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Anaesthesia. 2014 May;69(5):445-51. doi: 10.1111/anae.12632.

Evaluation of a large-scale donation of Lifebox pulse oximeters to non-physician anaesthetists in Uganda.

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1
University Hospital Southampton NHS Foundation Trust, Southampton, UK.

Abstract

Pulse oximetry is widely accepted as essential monitoring for safe anaesthesia, yet is frequently unavailable in resource-limited settings. The Lifebox pulse oximeter, and associated management training programme, was delivered to 79 non-physician anaesthetists attending the 2011 Uganda Society of Anaesthesia Annual Conference. Using a standardised assessment, recipients were tested for their knowledge of oximetry use and hypoxia management before, immediately following and 3-5 months after the training. Before the course, the median (IQR [range]) test score for the anaesthetists was 36 (34-39 [26-44]) out of a maximum of 50 points. Immediately following the course, the test score increased to 41 (38-43 [25-47]); p < 0.0001 and at the follow-up visit at 3-5 months it was 41 (39-44 [33-49]); p = 0.001 compared with immediate post-training test scores, and 75/79 (95%) oximeters were in routine clinical use. This method of introduction resulted in a high rate of uptake of oximeters into clinical practice and a demonstrable retention of knowledge in a resource-limited setting.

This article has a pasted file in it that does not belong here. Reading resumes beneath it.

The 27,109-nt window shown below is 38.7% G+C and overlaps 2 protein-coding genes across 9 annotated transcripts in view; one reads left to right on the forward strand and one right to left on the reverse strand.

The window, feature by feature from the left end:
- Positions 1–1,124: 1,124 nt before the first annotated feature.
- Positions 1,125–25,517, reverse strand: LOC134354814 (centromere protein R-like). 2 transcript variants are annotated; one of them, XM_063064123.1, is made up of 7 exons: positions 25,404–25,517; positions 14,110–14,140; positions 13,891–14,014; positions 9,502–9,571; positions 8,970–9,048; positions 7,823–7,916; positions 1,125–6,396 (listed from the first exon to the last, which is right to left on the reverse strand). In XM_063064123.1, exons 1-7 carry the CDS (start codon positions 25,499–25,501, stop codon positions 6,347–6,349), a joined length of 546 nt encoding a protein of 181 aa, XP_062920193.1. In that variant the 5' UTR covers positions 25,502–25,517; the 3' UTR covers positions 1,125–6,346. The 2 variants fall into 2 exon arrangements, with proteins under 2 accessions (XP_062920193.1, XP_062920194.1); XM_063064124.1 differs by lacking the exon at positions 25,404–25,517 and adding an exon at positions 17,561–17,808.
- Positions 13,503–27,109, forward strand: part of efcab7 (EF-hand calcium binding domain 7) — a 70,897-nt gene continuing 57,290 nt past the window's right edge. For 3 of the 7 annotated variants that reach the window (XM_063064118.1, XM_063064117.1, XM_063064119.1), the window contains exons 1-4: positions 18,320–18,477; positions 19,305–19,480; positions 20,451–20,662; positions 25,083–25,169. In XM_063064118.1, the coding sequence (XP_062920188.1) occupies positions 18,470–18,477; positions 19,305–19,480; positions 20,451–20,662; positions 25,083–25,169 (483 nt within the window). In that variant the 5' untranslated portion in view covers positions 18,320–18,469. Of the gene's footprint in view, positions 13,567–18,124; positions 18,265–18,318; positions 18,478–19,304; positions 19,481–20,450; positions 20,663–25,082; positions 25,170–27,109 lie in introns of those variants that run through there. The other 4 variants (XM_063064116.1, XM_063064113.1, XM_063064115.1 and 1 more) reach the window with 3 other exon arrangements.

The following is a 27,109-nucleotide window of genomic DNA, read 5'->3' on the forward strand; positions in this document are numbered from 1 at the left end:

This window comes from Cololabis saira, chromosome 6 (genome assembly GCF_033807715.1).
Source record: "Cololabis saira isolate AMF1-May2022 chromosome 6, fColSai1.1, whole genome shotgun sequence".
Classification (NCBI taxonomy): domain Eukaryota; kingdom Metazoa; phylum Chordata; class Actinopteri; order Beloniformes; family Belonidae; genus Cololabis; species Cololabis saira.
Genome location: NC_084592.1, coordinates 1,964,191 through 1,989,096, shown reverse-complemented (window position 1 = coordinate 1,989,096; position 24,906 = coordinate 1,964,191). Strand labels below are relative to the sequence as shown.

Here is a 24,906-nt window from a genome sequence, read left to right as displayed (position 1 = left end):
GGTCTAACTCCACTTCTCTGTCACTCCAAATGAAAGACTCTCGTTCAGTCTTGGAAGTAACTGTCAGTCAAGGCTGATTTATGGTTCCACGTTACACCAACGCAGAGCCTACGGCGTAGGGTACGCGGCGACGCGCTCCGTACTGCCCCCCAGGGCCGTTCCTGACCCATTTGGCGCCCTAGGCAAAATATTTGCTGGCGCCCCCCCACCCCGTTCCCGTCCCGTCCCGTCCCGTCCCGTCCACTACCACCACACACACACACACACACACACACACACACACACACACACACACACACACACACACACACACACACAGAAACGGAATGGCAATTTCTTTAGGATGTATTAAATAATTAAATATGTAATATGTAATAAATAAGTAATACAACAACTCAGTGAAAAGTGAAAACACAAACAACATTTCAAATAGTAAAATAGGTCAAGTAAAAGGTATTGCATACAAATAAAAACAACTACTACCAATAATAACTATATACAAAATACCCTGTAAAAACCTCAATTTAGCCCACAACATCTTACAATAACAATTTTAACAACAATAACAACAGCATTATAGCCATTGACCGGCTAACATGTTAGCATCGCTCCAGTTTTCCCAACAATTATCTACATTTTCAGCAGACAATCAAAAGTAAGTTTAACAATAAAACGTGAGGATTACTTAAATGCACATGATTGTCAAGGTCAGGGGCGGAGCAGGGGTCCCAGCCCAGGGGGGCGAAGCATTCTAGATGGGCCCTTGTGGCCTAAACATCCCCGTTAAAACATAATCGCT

PMID:
24738801
PMCID:
PMC4240736
DOI:
10.1111/anae.12632
[Indexed for MEDLINE]
Free PMC Article
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